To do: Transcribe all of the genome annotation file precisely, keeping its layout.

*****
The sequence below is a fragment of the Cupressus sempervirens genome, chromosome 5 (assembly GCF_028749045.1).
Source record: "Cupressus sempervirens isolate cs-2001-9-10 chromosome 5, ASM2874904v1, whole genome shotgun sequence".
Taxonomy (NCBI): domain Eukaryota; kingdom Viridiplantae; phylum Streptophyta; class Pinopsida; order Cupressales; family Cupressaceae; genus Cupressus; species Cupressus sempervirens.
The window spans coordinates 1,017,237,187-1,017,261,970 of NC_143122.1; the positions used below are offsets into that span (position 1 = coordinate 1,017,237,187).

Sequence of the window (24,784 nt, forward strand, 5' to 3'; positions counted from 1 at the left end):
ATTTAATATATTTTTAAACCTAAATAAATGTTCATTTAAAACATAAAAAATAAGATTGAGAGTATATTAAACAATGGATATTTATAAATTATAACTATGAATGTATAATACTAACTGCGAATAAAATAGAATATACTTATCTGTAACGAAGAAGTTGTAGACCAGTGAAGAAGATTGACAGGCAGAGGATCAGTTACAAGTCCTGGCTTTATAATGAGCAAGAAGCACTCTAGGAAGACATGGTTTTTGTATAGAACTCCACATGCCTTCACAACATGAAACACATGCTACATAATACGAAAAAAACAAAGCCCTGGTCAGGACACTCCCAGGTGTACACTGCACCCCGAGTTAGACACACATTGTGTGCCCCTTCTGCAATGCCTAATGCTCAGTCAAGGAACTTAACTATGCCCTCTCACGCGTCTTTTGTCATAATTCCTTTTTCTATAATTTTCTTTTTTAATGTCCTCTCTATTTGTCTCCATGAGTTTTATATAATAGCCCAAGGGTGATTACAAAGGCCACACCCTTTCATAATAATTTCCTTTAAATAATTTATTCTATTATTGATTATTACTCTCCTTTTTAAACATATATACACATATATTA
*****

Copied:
The sequence below is a fragment of the Cupressus sempervirens genome, chromosome 5 (assembly GCF_028749045.1).
Source record: "Cupressus sempervirens isolate cs-2001-9-10 chromosome 5, ASM2874904v1, whole genome shotgun sequence".
Taxonomy (NCBI): domain Eukaryota; kingdom Viridiplantae; phylum Streptophyta; class Pinopsida; order Cupressales; family Cupressaceae; genus Cupressus; species Cupressus sempervirens.
The window spans coordinates 1,017,237,187-1,017,261,970 of NC_143122.1; the positions used below are offsets into that span (position 1 = coordinate 1,017,237,187).

Sequence of the window (24,784 nt, forward strand, 5' to 3'; positions counted from 1 at the left end):
ATTTAATATATTTTTAAACCTAAATAAATGTTCATTTAAAACATAAAAAATAAGATTGAGAGTATATTAAACAATGGATATTTATAAATTATAACTATGAATGTATAATACTAACTGCGAATAAAATAGAATATACTTATCTGTAACGAAGAAGTTGTAGACCAGTGAAGAAGATTGACAGGCAGAGGATCAGTTACAAGTCCTGGCTTTATAATGAGCAAGAAGCACTCTAGGAAGACATGGTTTTTGTATAGAACTCCACATGCCTTCACAACATGAAACACATGCTACATAATACGAAAAAAACAAAGCCCTGGTCAGGACACTCCCAGGTGTACACTGCACCCCGAGTTAGACACACATTGTGTGCCCCTTCTGCAATGCCTAATGCTCAGTCAAGGAACTTAACTATGCCCTCTCACGCGTCTTTTGTCATAATTCCTTTTTCTATAATTTTCTTTTTTAATGTCCTCTCTATTTGTCTCCATGAGTTTTATATAATAGCCCAAGGGTGATTACAAAGGCCACACCCTTTCATAATAATTTCCTTTAAATAATTTATTCTATTATTGATTATTACTCTCCTTTTTAAACATATATACACATATATTA